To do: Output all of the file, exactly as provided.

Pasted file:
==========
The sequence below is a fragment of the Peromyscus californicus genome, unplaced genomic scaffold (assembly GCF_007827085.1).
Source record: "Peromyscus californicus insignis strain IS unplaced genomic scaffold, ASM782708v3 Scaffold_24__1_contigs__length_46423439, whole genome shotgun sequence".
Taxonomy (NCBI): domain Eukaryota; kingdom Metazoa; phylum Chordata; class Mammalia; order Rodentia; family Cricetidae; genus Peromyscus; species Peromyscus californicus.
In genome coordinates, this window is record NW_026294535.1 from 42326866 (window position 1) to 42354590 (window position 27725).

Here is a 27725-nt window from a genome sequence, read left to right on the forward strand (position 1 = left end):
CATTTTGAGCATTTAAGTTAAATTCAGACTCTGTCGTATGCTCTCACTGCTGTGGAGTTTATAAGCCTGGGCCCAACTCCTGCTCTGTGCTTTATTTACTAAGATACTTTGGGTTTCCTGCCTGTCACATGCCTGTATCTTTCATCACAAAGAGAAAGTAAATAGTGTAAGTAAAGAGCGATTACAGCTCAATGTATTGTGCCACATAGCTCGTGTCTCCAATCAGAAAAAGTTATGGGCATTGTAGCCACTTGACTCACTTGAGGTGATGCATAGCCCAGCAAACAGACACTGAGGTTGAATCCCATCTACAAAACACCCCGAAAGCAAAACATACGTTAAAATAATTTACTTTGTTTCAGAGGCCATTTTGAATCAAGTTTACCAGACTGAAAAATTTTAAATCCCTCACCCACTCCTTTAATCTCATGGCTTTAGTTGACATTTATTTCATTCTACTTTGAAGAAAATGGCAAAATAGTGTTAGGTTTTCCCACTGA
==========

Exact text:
The sequence below is a fragment of the Peromyscus californicus genome, unplaced genomic scaffold (assembly GCF_007827085.1).
Source record: "Peromyscus californicus insignis strain IS unplaced genomic scaffold, ASM782708v3 Scaffold_24__1_contigs__length_46423439, whole genome shotgun sequence".
Taxonomy (NCBI): domain Eukaryota; kingdom Metazoa; phylum Chordata; class Mammalia; order Rodentia; family Cricetidae; genus Peromyscus; species Peromyscus californicus.
In genome coordinates, this window is record NW_026294535.1 from 42326866 (window position 1) to 42354590 (window position 27725).

Here is a 27725-nt window from a genome sequence, read left to right on the forward strand (position 1 = left end):
CATTTTGAGCATTTAAGTTAAATTCAGACTCTGTCGTATGCTCTCACTGCTGTGGAGTTTATAAGCCTGGGCCCAACTCCTGCTCTGTGCTTTATTTACTAAGATACTTTGGGTTTCCTGCCTGTCACATGCCTGTATCTTTCATCACAAAGAGAAAGTAAATAGTGTAAGTAAAGAGCGATTACAGCTCAATGTATTGTGCCACATAGCTCGTGTCTCCAATCAGAAAAAGTTATGGGCATTGTAGCCACTTGACTCACTTGAGGTGATGCATAGCCCAGCAAACAGACACTGAGGTTGAATCCCATCTACAAAACACCCCGAAAGCAAAACATACGTTAAAATAATTTACTTTGTTTCAGAGGCCATTTTGAATCAAGTTTACCAGACTGAAAAATTTTAAATCCCTCACCCACTCCTTTAATCTCATGGCTTTAGTTGACATTTATTTCATTCTACTTTGAAGAAAATGGCAAAATAGTGTTAGGTTTTCCCACTGA